Town Diary - May 2005
Peter Greenwood Converting Former Hitchcock Chair Museum
It may not be
evident from the exterior but the former Hitchcock Chair Museum in Riverton is undergoing
extensive renovations to the interior of the historic building during the month
of May. Glassblower Peter Greenwood bought the building in January 2005 for
$97,000 and plans to open his studio and gallery there in the summer of 2005.
Greenwood is a Hartford native and has had a studio in Farmington since 1981.
He is a nationally recognized glassblower, and has had exhibitions of his works
of art from glass in Los Angeles, Washington, D.C. and New York. The stone
building was owned by the Hitchcock Chair Company which used it to display early
American furniture, especially chairs, many of which were made in Riverton by Lambert
Hitchcock. The museum closed and in 2003 the exhibits were removed.
Greenwood will operate his studio on the main floor and a gallery in the second
floor loft. Visitors will be able to watch the artist at work from the vantage
point of the loft. Greenwood plans to retain the character of the historic
building which was built in 1830 as the Union Episcopal Church. Lambert Hitchcock
was a member of the church and was married there shortly after construction was
completed. In 1966 it was closed as a church and later bought by Hitchcock
Chair. Sensitive to the history and character of the building, Greenwood plans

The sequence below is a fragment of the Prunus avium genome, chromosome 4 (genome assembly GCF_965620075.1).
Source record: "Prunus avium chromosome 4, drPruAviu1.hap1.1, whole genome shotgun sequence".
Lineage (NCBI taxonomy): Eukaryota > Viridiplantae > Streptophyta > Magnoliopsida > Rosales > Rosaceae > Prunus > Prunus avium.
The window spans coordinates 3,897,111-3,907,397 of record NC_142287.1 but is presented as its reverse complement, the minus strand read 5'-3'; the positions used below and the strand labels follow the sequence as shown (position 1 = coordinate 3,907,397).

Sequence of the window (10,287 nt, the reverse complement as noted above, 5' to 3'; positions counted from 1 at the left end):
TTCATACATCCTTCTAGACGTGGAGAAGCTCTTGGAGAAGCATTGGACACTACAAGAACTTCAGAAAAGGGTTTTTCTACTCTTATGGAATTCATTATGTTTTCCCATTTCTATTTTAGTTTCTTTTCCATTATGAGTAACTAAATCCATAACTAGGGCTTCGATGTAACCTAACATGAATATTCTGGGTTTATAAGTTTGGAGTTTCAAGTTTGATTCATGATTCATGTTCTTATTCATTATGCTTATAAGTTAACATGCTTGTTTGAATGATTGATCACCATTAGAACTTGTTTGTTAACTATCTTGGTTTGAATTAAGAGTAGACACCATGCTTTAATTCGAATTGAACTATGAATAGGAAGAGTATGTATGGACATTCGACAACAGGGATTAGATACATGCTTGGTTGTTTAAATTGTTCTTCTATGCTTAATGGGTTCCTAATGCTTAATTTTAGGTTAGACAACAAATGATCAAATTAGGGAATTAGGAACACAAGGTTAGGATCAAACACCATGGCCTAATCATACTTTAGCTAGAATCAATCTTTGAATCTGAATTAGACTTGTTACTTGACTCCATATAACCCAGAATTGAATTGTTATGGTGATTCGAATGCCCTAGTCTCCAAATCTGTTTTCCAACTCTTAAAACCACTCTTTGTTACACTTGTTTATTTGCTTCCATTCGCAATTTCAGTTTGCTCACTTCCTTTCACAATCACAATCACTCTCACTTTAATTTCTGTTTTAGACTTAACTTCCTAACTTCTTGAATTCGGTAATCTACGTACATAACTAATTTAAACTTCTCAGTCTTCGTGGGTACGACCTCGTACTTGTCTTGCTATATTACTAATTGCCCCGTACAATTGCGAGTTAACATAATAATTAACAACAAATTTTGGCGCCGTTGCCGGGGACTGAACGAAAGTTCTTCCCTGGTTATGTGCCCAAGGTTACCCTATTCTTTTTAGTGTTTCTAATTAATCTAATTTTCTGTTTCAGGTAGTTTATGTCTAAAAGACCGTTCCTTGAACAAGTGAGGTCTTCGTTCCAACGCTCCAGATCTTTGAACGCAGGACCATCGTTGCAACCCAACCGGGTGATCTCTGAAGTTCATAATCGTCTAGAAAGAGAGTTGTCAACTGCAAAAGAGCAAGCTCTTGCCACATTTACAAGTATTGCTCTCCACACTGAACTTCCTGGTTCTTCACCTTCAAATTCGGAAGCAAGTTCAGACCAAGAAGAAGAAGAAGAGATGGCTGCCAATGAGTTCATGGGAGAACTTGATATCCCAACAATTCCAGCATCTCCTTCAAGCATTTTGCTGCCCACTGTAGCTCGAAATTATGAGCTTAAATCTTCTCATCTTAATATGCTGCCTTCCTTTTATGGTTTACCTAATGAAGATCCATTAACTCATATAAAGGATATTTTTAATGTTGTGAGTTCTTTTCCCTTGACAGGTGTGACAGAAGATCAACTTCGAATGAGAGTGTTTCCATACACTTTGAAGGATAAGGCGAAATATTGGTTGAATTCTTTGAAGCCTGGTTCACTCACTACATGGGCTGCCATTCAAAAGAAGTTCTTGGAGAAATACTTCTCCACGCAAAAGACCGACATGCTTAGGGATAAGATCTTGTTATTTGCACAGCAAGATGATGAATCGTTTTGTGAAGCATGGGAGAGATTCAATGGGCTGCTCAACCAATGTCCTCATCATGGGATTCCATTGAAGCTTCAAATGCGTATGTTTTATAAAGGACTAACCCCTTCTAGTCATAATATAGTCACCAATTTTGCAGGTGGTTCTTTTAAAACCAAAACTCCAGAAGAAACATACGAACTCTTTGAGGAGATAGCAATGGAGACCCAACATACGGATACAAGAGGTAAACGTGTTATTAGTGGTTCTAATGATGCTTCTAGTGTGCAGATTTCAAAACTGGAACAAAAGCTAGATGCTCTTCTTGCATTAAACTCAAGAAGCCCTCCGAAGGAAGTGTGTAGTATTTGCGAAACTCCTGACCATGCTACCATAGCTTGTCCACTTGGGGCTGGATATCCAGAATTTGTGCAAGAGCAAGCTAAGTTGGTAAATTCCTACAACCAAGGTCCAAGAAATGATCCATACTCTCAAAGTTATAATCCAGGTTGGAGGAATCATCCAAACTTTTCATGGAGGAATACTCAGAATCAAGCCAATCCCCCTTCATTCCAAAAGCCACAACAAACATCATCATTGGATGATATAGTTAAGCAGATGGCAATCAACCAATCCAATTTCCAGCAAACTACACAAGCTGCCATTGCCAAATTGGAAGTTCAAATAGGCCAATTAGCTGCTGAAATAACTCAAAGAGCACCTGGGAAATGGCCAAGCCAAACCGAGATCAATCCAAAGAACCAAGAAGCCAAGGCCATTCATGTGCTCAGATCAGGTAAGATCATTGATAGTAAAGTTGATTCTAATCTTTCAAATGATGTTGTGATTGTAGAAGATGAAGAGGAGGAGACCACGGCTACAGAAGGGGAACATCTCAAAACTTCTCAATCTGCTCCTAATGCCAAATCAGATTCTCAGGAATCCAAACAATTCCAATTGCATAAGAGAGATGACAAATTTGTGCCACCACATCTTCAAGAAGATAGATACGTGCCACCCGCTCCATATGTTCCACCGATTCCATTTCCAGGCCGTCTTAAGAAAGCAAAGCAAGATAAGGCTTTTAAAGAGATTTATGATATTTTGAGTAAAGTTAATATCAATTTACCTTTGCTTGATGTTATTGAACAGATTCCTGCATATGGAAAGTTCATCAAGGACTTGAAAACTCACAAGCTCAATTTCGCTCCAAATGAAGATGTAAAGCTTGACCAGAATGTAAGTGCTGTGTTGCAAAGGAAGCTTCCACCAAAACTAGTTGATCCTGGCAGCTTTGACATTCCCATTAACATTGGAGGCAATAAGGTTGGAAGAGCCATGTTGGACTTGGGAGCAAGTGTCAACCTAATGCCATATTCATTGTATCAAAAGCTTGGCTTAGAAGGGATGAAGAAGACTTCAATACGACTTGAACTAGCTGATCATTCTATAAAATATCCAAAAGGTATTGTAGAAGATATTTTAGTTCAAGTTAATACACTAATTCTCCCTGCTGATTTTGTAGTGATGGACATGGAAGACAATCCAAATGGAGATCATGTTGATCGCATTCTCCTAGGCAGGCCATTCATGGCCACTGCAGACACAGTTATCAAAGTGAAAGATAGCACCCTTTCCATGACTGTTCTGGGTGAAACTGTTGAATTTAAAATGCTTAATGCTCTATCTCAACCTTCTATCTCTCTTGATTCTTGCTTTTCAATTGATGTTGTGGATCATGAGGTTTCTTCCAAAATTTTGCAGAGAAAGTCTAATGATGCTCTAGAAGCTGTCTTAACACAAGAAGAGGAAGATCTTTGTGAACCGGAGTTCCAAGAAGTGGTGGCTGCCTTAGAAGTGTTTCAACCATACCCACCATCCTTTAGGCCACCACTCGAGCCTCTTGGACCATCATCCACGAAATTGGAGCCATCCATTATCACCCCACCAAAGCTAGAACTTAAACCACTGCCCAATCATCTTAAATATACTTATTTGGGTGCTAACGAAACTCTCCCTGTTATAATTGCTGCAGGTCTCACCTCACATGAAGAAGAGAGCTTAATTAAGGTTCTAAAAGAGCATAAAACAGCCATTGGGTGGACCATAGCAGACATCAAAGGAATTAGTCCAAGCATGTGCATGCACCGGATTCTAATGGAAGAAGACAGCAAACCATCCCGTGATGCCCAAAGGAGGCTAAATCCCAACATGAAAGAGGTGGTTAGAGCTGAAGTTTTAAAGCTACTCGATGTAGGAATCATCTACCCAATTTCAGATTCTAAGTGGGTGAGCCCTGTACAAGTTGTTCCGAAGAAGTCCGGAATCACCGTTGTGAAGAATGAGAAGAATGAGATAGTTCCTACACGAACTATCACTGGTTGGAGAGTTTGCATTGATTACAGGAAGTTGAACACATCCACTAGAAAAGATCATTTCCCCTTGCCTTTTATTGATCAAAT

to retain the church organ in the studio. Welcome to Barkhamsted Peter Greenwood!
Located in Riverton, the former Union Episcopal Church, former Hitchcock Chair Museum
currently being renovated as a studio and gallery of glassblower Peter
Above left- section of split lath wall near rear door. Above right- portion
of the original
floorboards with rope caulking. Beam lying on board
was removed for cement pad;
shows notches for floor joists.
Stain glass window on back wall. Portion of first floor removed to install
pad for glass furnace. Blue tarp is covering the organ. Photo take
Above left- another view of the first floor modifications. Above right- cellar
and back wall where the first floor has been
removed (taken from the first floor).
Above left- Floor joists and supporting bean for the first floor. Above right-
Cellar view of stone supports
quarried near Big Spring in Peoples Forest,
"Museum Changes Hands", Joyce Peck, Waterbury
Republican-American, January 21, 2005.
2) Photos by Walt Landgraf, May
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